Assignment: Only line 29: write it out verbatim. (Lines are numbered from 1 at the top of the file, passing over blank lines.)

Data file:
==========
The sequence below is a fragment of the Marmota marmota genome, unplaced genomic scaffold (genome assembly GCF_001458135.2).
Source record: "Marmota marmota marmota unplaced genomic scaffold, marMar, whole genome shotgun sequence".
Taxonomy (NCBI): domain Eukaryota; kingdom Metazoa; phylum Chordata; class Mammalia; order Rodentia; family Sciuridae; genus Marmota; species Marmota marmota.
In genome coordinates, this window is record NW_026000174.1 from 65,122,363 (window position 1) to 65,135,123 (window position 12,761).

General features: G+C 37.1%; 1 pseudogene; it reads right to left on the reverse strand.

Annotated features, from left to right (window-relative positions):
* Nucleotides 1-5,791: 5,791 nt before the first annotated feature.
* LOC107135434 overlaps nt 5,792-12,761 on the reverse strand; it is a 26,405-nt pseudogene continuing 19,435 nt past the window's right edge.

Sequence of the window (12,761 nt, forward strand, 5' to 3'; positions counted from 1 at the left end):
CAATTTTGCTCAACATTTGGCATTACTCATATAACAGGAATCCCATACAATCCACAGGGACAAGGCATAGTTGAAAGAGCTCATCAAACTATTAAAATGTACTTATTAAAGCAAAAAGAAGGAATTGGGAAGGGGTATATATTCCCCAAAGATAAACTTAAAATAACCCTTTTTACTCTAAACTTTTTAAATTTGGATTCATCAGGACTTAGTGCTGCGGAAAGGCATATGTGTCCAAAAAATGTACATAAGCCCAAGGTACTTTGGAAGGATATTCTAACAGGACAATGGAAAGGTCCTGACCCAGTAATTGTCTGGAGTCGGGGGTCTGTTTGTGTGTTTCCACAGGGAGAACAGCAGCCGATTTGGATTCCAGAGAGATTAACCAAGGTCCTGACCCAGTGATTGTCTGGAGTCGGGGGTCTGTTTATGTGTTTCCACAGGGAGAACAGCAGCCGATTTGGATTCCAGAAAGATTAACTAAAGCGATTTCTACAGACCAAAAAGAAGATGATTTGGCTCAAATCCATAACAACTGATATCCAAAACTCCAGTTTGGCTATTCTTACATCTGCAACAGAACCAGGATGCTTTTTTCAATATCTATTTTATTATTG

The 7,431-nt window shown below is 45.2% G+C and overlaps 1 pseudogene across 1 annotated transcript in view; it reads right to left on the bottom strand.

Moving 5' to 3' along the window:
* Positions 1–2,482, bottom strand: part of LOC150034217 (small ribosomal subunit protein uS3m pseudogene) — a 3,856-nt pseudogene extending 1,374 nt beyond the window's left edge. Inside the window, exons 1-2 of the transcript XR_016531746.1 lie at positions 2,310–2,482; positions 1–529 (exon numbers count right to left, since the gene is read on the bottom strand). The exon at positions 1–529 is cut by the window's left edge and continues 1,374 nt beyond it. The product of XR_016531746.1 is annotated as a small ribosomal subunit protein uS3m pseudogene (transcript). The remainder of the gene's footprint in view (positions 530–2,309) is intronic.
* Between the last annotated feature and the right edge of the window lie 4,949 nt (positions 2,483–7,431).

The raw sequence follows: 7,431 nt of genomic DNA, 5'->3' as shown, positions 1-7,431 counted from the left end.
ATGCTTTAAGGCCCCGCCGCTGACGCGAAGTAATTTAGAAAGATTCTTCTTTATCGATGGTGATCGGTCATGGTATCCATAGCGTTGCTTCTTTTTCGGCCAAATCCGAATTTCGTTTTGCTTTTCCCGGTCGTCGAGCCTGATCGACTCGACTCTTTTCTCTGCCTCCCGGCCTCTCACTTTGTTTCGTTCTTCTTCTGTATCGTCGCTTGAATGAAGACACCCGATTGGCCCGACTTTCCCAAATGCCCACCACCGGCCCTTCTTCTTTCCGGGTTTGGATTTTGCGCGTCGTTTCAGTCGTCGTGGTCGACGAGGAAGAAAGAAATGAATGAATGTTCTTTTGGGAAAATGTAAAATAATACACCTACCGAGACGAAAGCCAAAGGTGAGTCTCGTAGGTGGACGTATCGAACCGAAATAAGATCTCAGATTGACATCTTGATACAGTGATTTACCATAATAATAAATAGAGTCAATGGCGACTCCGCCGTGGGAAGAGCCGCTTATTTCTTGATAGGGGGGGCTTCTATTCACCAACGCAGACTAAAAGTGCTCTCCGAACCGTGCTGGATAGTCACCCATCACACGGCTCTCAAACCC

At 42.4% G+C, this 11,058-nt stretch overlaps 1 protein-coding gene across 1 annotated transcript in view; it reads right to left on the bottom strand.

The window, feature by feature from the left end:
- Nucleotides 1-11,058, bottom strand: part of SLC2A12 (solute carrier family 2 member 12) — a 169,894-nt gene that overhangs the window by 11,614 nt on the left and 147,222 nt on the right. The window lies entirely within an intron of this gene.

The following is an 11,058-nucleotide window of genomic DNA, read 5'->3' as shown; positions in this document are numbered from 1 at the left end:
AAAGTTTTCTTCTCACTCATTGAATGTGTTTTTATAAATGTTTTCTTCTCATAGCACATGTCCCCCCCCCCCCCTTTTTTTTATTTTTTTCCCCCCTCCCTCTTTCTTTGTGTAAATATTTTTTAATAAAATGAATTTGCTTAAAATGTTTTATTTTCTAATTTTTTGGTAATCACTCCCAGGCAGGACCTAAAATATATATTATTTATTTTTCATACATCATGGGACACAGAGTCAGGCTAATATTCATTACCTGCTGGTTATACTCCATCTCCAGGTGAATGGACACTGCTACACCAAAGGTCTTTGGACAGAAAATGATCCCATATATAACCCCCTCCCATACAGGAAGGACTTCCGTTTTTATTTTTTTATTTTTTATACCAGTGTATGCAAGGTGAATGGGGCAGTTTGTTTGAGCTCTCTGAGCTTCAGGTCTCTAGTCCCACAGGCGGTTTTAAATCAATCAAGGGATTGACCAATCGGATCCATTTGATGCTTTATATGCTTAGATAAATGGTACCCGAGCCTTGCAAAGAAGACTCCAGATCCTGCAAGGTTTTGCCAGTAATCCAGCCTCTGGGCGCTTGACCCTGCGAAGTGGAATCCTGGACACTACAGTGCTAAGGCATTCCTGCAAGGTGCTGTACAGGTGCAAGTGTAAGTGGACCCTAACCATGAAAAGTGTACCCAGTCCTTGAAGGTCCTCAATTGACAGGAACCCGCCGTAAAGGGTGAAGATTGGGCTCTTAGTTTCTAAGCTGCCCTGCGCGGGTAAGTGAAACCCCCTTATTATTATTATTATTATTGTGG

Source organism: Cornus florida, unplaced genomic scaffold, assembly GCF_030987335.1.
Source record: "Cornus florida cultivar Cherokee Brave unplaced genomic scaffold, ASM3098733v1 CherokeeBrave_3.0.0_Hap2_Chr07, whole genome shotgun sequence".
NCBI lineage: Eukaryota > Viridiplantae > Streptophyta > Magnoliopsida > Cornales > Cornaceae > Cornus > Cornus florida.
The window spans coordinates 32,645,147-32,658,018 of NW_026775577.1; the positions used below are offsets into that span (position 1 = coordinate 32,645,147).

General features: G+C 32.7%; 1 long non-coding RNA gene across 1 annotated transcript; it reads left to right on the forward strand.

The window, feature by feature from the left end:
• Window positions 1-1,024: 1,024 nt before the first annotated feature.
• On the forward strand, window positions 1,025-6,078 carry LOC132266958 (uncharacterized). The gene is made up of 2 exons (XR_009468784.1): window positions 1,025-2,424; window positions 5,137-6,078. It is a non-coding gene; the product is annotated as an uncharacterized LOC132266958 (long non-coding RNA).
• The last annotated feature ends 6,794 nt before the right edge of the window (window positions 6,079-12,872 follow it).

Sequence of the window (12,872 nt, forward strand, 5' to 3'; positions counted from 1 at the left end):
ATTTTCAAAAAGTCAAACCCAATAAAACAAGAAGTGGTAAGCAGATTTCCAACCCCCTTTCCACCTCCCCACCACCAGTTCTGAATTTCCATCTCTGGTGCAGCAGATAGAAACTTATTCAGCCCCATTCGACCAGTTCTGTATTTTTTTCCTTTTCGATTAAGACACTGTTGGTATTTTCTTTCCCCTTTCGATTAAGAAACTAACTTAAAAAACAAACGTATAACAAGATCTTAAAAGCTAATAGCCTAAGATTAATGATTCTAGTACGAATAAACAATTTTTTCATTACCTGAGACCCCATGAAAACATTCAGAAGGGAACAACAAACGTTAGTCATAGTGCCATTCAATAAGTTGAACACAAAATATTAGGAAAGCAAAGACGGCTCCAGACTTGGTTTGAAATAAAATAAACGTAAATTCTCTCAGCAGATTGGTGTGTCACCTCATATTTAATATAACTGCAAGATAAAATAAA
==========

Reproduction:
• On the forward strand, window positions 1,025-6,078 carry LOC132266958 (uncharacterized). The gene is made up of 2 exons (XR_009468784.1): window positions 1,025-2,424; window positions 5,137-6,078. It is a non-coding gene; the product is annotated as an uncharacterized LOC132266958 (long non-coding RNA).